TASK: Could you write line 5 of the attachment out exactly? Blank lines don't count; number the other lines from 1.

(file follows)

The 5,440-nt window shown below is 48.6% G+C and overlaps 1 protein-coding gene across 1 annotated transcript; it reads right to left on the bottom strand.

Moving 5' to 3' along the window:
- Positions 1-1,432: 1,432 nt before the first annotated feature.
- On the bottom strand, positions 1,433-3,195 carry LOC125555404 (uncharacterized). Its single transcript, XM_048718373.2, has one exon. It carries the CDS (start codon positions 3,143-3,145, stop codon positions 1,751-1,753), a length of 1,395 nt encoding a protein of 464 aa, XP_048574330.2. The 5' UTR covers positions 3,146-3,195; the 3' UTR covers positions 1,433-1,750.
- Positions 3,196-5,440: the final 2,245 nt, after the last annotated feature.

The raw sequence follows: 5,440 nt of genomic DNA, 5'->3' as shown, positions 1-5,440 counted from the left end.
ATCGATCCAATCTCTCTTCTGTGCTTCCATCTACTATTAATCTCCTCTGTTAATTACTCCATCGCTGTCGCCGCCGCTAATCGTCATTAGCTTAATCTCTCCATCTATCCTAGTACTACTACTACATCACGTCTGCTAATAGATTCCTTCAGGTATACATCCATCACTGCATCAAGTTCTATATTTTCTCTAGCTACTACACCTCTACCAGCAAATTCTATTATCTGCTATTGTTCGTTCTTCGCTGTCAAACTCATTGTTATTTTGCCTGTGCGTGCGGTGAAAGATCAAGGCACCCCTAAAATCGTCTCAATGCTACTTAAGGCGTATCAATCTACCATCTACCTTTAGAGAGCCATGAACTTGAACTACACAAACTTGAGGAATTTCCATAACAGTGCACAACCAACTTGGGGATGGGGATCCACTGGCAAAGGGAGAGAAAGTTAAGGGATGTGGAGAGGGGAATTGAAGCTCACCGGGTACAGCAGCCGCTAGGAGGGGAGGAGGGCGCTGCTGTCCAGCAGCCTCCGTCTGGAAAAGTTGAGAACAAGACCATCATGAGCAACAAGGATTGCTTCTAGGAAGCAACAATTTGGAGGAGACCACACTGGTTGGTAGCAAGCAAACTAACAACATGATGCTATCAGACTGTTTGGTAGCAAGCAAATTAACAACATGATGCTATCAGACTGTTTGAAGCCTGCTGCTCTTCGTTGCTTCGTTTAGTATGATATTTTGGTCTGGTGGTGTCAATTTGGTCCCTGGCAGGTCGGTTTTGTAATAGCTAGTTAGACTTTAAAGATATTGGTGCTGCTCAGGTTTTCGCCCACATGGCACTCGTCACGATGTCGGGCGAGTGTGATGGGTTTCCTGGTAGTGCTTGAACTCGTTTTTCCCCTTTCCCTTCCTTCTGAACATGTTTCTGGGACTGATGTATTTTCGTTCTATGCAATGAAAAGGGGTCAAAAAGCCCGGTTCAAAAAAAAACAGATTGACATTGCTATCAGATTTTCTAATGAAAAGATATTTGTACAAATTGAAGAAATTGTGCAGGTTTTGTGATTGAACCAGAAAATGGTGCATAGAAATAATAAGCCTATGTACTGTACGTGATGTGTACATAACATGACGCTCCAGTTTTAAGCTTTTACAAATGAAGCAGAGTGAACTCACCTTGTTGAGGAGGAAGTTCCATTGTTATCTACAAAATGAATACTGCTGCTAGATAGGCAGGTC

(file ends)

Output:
- Positions 3,196-5,440: the final 2,245 nt, after the last annotated feature.